Save your work!
How many times have we all heard that? Before collaborate document editors, such as Google Docs/Sheets, how many times have we hit CTRL+S, or that little save icon, in paranoia that we will lose all work up to that point? And then, saving the more important documents to an external hard drive, CD-ROM, or, if you are of my generation, floppy disks? Just in case our computer died. A ton, I can imagine. The same concept goes for your website.
Life is not error-proof. Technology is not perfect. Servers may crash, hackers may hack, or you simply may have plans for a major site overall, but don’t want to lose your online presence. That’s where a backup solution comes in. Luckily, there are two main ways that this can be achieved.
1. Backup via your hosting cPanel. This solution requires some technical knowledge, but if you have access to your hosting cPanel, a simple compression of your public_html file, and an export of your database, and you are good to go.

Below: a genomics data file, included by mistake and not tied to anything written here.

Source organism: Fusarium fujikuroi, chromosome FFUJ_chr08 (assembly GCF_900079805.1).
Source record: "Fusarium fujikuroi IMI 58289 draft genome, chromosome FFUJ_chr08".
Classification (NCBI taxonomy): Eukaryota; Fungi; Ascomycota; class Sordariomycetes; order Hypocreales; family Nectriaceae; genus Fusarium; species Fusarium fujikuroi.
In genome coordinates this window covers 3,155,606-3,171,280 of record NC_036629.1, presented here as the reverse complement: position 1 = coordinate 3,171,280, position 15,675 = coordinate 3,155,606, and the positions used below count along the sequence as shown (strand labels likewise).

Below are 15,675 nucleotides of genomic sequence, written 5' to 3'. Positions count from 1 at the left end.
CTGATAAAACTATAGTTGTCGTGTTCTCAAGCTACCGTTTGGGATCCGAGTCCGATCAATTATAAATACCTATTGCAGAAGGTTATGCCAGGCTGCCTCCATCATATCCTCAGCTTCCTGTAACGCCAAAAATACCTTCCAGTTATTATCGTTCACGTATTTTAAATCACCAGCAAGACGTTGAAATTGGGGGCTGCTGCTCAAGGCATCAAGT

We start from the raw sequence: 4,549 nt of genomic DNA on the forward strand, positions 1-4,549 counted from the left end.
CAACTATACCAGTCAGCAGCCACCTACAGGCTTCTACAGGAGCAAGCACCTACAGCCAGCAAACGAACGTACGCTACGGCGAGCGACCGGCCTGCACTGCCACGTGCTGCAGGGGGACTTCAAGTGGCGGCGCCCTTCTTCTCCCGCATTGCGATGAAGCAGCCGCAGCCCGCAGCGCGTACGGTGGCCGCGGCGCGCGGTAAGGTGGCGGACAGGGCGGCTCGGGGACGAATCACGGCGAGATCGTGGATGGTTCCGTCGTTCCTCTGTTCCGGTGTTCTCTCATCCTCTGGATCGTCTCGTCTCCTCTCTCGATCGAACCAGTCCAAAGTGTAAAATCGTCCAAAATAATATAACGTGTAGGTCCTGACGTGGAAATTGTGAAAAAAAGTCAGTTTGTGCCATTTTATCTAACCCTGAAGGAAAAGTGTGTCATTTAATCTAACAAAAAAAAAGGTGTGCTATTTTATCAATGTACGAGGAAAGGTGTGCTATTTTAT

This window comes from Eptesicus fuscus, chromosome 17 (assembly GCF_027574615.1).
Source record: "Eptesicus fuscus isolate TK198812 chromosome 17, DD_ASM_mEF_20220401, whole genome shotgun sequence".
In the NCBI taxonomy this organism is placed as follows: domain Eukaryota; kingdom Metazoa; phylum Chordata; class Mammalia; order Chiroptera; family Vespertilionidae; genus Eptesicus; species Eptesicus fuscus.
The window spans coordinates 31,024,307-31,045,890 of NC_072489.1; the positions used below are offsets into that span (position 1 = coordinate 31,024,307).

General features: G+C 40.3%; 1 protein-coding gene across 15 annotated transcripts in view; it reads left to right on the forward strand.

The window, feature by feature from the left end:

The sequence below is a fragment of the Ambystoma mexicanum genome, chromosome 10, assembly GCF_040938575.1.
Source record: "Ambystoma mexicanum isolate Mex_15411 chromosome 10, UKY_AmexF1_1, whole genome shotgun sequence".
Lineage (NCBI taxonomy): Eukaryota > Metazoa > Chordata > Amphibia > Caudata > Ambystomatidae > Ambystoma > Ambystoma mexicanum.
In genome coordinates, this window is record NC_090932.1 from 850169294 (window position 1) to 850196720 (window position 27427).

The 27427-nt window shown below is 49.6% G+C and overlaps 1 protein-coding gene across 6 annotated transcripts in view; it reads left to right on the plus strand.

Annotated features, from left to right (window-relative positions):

2. Plugins! I’m a WordPress developer, so my expertise lie here. This is great for the average site owner, who knows their way around the Dashboard, but couldn’t tell you what a mySQL database is. There are many solutions out there, such as Backup Buddy, Jetpack, or even a migration plugin such as All In One WP Migration.
But wait…there’s more than simply pushing a button in the Dashboard, or zipping up some files and calling it a day. There are some important things you need to consider…
Redundancy and Bandwidth
You know that saying, “don’t put all your eggs in one basket”? The same goes for your backups. As mentioned earlier, web servers may fail. It could be due to age, malicious intent, or something as simple as a power outage. Your hosting provider may decide to close up shop, or shut you down. If your backup files are on said server, you may not be able to access them – and you’ll be fresh out of luck.
Related – many web hosting providers use something called shared hosting. You will be given an allocated amount of space on a server, and this server will be shared with other clients. If you overload your portion of the server with large files that eat up bandwidth, you may, and likely will, impact the speed and uptime of the other clients. Now that is just being a bad web neighbour.
This is why you should ALWAYS download your backup to your local machine, and then either store a copy on an external storage, or on a cloud-based service such as AWS, or Dropbox/Sync. Then, delete the file from your hosting provider (or get your developer to do so). This provides redundancy (extra copies), and saves you the wrath of angry website owners, and annoyed web hosting providers.